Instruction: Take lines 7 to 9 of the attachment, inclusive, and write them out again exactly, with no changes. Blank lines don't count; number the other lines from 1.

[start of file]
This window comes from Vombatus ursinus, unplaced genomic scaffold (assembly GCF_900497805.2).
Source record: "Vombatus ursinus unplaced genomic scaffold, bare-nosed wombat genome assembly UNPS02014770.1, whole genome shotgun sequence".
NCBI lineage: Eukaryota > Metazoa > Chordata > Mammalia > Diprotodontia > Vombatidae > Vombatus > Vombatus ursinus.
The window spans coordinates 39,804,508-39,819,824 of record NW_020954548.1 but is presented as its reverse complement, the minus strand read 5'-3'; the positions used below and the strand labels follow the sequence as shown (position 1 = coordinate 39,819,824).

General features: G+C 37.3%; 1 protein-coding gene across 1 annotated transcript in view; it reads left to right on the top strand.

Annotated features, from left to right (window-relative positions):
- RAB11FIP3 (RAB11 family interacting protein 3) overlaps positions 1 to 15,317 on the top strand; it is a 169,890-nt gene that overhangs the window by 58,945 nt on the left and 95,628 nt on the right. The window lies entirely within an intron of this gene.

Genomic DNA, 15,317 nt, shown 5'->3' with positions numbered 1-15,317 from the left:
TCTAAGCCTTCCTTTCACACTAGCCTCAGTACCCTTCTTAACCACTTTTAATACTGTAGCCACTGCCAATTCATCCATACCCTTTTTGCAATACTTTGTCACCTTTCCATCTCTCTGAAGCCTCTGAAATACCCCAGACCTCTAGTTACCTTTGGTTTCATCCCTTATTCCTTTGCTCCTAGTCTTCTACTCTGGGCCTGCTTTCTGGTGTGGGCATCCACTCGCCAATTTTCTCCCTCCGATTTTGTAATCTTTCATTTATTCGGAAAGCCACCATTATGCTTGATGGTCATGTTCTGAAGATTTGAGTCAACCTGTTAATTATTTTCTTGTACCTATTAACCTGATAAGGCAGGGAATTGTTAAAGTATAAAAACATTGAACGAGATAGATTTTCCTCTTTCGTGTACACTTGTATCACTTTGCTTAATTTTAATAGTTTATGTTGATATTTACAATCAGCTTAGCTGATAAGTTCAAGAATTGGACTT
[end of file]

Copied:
- RAB11FIP3 (RAB11 family interacting protein 3) overlaps positions 1 to 15,317 on the top strand; it is a 169,890-nt gene that overhangs the window by 58,945 nt on the left and 95,628 nt on the right. The window lies entirely within an intron of this gene.

Genomic DNA, 15,317 nt, shown 5'->3' with positions numbered 1-15,317 from the left:
TCTAAGCCTTCCTTTCACACTAGCCTCAGTACCCTTCTTAACCACTTTTAATACTGTAGCCACTGCCAATTCATCCATACCCTTTTTGCAATACTTTGTCACCTTTCCATCTCTCTGAAGCCTCTGAAATACCCCAGACCTCTAGTTACCTTTGGTTTCATCCCTTATTCCTTTGCTCCTAGTCTTCTACTCTGGGCCTGCTTTCTGGTGTGGGCATCCACTCGCCAATTTTCTCCCTCCGATTTTGTAATCTTTCATTTATTCGGAAAGCCACCATTATGCTTGATGGTCATGTTCTGAAGATTTGAGTCAACCTGTTAATTATTTTCTTGTACCTATTAACCTGATAAGGCAGGGAATTGTTAAAGTATAAAAACATTGAACGAGATAGATTTTCCTCTTTCGTGTACACTTGTATCACTTTGCTTAATTTTAATAGTTTATGTTGATATTTACAATCAGCTTAGCTGATAAGTTCAAGAATTGGACTT